As a massive generalization, teachers really are the worst students. So, as I left dinner, with a Cheshire Cat like grin on my face, I couldn’t help myself but to say to Kim, “See you at 9am yeah?!” I didn’t check for her reaction to this tounge in cheek jibe, but the next time I saw her… Let’s just say, I never want to see that face again! I was sharing a room with a 19 year old Swiss/Italian lad called Vincenzo who, before this tour had been to Australia and New Zealand, where he stayed with family and developed his English Language skills, as well as Peru and Bolivia, where he mastered the art of Españiano. As the older statesman, I was entrusted with ensuring that we got up on time to be breakfasted and have our bags to the bus in time to snag the best seats for spreading out our long legs for the marginally longer journey. I set my iPhoñe alarm for 6:30am, to give us plenty of time, as I didn’t have he headspace to talk to my new young friend about morning routine, and got into bed.

The next thing I remember after my head hitting the pillow was the sound of a Norwich born, world traveller hitting the door three times in quick succession with the impact I hope to never feel on my cheeky face. I bounced out of bed, looking immaculate in my black Bonds budgie smugglers and hair in twelve different directions, to see Kim with steam pouring out of both ears. Before I could say anything she said “We’re leaving! You have 5 minutes” before she turned to walk away, presumably before she gave in to the urge to smack the dried drool off the side of my smug face.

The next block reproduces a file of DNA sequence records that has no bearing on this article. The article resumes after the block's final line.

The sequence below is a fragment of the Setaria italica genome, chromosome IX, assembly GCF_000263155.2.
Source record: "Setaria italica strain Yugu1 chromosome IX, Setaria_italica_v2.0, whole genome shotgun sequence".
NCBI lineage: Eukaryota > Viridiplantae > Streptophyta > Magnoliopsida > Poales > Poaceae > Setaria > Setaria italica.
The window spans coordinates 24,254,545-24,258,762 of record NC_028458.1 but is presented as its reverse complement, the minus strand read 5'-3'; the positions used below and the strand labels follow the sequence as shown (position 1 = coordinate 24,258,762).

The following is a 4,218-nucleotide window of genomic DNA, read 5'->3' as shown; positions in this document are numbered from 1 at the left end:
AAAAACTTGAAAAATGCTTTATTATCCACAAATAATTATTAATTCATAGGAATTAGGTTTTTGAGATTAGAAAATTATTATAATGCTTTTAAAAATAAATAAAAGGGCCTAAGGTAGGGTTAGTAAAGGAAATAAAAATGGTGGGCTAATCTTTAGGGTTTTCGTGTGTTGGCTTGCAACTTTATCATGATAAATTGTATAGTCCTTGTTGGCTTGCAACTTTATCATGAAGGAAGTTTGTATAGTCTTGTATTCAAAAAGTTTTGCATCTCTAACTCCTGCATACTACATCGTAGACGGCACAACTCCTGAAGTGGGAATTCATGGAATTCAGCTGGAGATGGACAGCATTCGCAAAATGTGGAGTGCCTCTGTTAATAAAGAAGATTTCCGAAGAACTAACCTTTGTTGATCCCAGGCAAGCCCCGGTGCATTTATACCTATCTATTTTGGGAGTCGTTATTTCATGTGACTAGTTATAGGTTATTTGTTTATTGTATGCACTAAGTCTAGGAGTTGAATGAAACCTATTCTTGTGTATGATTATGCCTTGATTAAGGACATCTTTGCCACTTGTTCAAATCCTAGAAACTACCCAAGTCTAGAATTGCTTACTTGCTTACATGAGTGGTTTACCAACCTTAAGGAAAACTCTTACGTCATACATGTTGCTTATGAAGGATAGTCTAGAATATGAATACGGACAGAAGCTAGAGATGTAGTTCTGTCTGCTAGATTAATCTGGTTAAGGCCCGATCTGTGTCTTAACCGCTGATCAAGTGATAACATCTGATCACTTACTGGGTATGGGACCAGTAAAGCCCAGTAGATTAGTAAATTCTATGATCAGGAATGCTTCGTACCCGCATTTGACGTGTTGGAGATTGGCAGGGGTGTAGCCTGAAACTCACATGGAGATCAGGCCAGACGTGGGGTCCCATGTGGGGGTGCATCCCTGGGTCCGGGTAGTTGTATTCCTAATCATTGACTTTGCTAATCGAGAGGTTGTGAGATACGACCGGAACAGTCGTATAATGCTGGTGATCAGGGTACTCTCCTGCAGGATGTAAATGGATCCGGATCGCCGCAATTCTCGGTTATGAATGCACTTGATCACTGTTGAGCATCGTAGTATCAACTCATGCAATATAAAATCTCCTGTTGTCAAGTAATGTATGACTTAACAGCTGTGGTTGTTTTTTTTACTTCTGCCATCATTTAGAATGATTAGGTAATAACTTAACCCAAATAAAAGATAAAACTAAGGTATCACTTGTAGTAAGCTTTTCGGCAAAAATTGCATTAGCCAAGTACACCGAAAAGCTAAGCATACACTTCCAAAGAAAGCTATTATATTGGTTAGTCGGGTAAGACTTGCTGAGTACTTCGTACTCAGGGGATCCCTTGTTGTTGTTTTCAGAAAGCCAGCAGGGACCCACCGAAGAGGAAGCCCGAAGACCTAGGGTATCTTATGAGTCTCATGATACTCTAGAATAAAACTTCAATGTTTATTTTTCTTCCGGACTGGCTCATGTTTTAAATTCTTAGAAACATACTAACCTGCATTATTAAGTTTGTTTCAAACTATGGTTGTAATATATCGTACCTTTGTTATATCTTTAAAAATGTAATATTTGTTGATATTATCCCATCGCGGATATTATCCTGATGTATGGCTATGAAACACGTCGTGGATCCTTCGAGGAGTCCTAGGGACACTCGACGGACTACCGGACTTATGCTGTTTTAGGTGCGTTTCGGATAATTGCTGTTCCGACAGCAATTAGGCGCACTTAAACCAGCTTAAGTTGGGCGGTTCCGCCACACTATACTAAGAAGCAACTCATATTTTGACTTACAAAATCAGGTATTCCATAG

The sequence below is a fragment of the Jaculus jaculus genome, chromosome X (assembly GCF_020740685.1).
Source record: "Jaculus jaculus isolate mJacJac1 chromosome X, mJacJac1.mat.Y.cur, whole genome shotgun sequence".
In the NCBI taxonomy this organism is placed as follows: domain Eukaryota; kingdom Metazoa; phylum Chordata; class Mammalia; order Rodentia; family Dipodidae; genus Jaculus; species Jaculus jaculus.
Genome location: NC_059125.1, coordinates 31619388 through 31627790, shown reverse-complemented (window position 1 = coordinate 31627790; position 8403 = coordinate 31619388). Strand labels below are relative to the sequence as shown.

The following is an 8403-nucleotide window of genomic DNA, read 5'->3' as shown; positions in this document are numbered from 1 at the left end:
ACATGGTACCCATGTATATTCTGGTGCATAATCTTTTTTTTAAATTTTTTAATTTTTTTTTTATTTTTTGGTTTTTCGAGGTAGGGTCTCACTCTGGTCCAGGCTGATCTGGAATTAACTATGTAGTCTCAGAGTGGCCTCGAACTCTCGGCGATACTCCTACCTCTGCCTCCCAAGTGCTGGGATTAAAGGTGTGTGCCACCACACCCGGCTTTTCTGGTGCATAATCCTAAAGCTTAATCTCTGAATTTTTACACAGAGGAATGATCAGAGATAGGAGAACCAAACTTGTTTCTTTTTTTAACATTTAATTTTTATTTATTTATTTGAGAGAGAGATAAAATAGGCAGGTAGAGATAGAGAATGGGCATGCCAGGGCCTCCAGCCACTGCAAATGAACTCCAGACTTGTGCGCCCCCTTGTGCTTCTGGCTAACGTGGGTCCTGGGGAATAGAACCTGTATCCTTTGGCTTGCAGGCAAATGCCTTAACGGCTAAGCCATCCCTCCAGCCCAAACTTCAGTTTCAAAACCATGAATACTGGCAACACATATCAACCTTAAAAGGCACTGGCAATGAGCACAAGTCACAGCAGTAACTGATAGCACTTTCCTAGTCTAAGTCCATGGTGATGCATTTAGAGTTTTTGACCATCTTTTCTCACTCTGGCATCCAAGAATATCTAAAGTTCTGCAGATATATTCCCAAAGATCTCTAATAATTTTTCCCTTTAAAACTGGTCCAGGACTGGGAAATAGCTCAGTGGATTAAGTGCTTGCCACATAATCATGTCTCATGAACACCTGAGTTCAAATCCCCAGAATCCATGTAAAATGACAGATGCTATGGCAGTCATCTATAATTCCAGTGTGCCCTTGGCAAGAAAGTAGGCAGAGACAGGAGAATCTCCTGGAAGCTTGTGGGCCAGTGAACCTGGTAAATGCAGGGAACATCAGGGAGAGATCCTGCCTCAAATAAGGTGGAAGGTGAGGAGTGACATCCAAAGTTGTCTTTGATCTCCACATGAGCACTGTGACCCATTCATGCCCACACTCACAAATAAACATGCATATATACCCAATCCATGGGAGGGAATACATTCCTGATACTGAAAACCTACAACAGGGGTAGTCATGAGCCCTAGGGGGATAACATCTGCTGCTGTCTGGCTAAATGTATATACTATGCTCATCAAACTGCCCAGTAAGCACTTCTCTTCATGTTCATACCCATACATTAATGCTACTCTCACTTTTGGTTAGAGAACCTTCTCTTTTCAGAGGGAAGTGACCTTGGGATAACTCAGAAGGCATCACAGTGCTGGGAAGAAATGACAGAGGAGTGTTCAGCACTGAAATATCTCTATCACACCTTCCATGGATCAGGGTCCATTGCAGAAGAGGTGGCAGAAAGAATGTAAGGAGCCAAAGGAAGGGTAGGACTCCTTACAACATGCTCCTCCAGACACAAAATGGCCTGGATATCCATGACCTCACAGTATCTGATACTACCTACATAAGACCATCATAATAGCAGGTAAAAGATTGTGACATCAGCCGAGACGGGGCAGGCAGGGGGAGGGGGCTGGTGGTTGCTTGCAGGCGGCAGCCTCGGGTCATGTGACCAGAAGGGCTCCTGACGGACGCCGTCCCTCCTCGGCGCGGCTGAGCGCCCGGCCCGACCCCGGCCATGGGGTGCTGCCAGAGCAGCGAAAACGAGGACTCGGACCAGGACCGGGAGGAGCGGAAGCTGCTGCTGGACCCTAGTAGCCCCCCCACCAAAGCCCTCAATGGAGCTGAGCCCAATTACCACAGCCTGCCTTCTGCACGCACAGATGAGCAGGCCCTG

“Shit! WTF happened to my alarm? I can see that it’s on. Is it set for Australian time?” I said as I rushed around piling stuff into bags like the Tasmanian Devil character from Warner Brothers, however probably less coherently. Nothing we could do about it now but to rush on to the bus with ours head down to avoid eye contact, sincerely apologize to our fellow passengers for our lateness and hope to god that we don’t hit rush hour somewhere as a result of our tardiness. I will never forget the fury in those brown eyes and as Chris and Anna have so rightly said, Karma comes back to bite you. So I wonder if that is Karma for my cheeky comment, or Karma for the countless dirty looks I’ve given students over the years as a result of being just like me?

For the record, when setting your alarm on an iPhoñe on a Saturday night, be sure to check that your alarm is not set for “weekdays” if you want it to wake you on a Sunday ;) Lesson learned!